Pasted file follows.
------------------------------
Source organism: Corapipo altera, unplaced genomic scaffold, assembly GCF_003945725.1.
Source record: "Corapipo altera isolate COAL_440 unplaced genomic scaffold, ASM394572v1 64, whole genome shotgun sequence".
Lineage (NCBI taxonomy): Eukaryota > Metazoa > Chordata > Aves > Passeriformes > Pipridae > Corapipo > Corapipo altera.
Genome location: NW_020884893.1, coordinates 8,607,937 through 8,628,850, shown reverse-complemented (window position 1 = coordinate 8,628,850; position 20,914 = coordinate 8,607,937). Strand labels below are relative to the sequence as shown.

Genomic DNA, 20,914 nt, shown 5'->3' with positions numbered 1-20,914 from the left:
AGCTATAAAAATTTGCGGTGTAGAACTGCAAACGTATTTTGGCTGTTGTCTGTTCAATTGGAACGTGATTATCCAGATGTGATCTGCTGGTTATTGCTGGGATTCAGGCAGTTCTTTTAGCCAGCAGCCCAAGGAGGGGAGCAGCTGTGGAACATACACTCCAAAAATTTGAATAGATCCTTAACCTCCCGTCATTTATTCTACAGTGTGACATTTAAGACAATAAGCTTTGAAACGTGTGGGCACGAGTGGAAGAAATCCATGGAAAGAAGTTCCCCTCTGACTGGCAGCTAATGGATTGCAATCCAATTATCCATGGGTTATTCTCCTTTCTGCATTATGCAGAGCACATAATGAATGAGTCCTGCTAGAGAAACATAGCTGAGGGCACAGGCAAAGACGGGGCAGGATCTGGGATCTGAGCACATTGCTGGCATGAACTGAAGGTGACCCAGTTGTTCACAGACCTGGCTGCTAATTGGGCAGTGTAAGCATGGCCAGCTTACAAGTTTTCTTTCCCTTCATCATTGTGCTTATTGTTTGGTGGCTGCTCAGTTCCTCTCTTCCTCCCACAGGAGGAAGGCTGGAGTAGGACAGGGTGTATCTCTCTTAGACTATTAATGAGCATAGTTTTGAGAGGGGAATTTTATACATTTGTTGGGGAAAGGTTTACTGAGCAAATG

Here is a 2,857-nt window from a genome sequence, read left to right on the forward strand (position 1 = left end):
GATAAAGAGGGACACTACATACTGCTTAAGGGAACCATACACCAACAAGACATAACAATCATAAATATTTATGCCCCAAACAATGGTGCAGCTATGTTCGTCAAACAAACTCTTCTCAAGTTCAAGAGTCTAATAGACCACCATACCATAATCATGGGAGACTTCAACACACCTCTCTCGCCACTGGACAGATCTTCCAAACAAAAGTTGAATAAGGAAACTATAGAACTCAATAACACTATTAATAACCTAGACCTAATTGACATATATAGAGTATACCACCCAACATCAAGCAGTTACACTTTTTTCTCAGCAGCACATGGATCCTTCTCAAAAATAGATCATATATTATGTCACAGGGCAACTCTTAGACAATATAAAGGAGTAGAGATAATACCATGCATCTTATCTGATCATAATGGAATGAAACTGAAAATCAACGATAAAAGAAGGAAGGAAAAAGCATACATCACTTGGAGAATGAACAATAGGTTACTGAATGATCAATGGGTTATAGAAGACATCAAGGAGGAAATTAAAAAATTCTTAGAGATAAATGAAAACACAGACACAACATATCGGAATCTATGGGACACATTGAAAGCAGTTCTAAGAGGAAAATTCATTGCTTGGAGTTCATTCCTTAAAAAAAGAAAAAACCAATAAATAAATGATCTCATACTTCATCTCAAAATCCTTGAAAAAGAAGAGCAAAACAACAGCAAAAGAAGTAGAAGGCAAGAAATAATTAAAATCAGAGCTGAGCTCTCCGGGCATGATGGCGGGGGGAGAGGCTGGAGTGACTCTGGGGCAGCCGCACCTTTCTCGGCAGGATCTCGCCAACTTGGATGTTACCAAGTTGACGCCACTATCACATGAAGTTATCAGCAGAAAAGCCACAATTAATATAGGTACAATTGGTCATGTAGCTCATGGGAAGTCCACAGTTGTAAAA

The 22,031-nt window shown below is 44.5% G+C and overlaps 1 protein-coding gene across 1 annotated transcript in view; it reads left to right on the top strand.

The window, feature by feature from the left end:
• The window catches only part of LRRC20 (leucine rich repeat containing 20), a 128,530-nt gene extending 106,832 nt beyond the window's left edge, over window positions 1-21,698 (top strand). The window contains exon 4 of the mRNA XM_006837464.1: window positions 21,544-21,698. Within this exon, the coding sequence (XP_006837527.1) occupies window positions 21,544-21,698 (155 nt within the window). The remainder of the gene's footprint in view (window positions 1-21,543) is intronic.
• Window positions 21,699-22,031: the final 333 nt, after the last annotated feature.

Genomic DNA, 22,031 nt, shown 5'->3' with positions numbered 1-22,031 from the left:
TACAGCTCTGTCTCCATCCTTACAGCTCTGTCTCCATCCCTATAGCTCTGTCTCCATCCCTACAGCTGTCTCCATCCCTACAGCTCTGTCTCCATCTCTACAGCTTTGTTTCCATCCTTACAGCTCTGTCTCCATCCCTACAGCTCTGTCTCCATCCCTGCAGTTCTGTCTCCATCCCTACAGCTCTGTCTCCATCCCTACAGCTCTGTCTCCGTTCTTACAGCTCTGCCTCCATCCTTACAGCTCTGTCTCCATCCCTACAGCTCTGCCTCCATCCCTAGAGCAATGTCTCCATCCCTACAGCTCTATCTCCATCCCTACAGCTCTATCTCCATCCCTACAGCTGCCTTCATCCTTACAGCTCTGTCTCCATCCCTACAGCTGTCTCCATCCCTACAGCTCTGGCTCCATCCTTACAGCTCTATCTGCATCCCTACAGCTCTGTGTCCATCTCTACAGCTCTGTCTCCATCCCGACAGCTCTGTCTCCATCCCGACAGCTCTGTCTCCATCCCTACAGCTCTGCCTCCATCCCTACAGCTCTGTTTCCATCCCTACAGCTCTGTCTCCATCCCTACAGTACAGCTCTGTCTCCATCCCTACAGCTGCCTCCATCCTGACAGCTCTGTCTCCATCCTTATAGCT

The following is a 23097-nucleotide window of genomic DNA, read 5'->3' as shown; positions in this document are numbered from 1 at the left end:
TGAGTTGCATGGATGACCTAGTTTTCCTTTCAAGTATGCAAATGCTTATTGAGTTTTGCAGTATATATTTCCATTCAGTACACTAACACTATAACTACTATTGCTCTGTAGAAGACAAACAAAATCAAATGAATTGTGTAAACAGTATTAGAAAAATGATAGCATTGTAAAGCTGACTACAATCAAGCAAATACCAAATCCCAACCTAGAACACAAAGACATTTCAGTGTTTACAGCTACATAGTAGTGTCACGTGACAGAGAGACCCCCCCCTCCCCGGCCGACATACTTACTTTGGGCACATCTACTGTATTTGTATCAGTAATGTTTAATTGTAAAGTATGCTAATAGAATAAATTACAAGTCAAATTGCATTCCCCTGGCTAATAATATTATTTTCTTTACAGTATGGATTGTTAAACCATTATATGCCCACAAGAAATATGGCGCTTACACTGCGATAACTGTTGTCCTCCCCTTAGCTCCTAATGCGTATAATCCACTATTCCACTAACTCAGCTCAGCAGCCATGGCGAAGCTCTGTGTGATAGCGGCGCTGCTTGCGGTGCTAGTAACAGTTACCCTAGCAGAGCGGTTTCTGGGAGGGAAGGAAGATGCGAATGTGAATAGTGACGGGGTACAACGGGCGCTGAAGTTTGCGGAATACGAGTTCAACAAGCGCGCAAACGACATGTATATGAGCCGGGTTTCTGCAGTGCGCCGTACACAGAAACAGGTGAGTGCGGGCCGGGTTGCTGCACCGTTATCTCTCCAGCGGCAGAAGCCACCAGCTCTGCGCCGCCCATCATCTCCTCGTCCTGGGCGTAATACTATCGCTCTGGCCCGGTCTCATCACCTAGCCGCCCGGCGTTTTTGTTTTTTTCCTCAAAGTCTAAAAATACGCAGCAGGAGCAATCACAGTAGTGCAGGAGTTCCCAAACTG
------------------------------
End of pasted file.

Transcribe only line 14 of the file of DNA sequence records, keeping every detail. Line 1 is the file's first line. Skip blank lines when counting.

TACAGCTCTGTCTCCATCCTTACAGCTCTGTCTCCATCCCTATAGCTCTGTCTCCATCCCTACAGCTGTCTCCATCCCTACAGCTCTGTCTCCATCTCTACAGCTTTGTTTCCATCCTTACAGCTCTGTCTCCATCCCTACAGCTCTGTCTCCATCCCTGCAGTTCTGTCTCCATCCCTACAGCTCTGTCTCCATCCCTACAGCTCTGTCTCCGTTCTTACAGCTCTGCCTCCATCCTTACAGCTCTGTCTCCATCCCTACAGCTCTGCCTCCATCCCTAGAGCAATGTCTCCATCCCTACAGCTCTATCTCCATCCCTACAGCTCTATCTCCATCCCTACAGCTGCCTTCATCCTTACAGCTCTGTCTCCATCCCTACAGCTGTCTCCATCCCTACAGCTCTGGCTCCATCCTTACAGCTCTATCTGCATCCCTACAGCTCTGTGTCCATCTCTACAGCTCTGTCTCCATCCCGACAGCTCTGTCTCCATCCCGACAGCTCTGTCTCCATCCCTACAGCTCTGCCTCCATCCCTACAGCTCTGTTTCCATCCCTACAGCTCTGTCTCCATCCCTACAGTACAGCTCTGTCTCCATCCCTACAGCTGCCTCCATCCTGACAGCTCTGTCTCCATCCTTATAGCT